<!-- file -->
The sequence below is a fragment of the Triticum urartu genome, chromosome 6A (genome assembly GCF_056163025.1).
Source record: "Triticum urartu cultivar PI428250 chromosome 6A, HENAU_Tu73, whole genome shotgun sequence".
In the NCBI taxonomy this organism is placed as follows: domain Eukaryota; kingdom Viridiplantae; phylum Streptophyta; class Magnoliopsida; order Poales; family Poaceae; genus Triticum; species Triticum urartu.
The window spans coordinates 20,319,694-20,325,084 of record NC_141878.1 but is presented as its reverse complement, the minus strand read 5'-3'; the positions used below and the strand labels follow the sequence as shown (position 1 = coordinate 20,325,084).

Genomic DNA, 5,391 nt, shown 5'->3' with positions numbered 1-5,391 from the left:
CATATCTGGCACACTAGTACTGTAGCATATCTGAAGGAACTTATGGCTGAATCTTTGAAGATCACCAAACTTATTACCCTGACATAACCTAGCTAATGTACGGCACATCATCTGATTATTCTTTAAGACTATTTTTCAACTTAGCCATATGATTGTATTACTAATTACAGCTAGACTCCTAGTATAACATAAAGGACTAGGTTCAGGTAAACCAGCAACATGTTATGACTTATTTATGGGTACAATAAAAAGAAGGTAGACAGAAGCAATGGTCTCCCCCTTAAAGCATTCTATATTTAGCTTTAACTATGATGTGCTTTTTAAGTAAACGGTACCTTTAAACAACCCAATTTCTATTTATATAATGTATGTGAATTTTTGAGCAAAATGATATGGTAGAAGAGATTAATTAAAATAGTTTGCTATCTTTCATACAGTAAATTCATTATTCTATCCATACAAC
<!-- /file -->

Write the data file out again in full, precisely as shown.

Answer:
The sequence below is a fragment of the Triticum urartu genome, chromosome 6A (genome assembly GCF_056163025.1).
Source record: "Triticum urartu cultivar PI428250 chromosome 6A, HENAU_Tu73, whole genome shotgun sequence".
In the NCBI taxonomy this organism is placed as follows: domain Eukaryota; kingdom Viridiplantae; phylum Streptophyta; class Magnoliopsida; order Poales; family Poaceae; genus Triticum; species Triticum urartu.
The window spans coordinates 20,319,694-20,325,084 of record NC_141878.1 but is presented as its reverse complement, the minus strand read 5'-3'; the positions used below and the strand labels follow the sequence as shown (position 1 = coordinate 20,325,084).

Genomic DNA, 5,391 nt, shown 5'->3' with positions numbered 1-5,391 from the left:
CATATCTGGCACACTAGTACTGTAGCATATCTGAAGGAACTTATGGCTGAATCTTTGAAGATCACCAAACTTATTACCCTGACATAACCTAGCTAATGTACGGCACATCATCTGATTATTCTTTAAGACTATTTTTCAACTTAGCCATATGATTGTATTACTAATTACAGCTAGACTCCTAGTATAACATAAAGGACTAGGTTCAGGTAAACCAGCAACATGTTATGACTTATTTATGGGTACAATAAAAAGAAGGTAGACAGAAGCAATGGTCTCCCCCTTAAAGCATTCTATATTTAGCTTTAACTATGATGTGCTTTTTAAGTAAACGGTACCTTTAAACAACCCAATTTCTATTTATATAATGTATGTGAATTTTTGAGCAAAATGATATGGTAGAAGAGATTAATTAAAATAGTTTGCTATCTTTCATACAGTAAATTCATTATTCTATCCATACAAC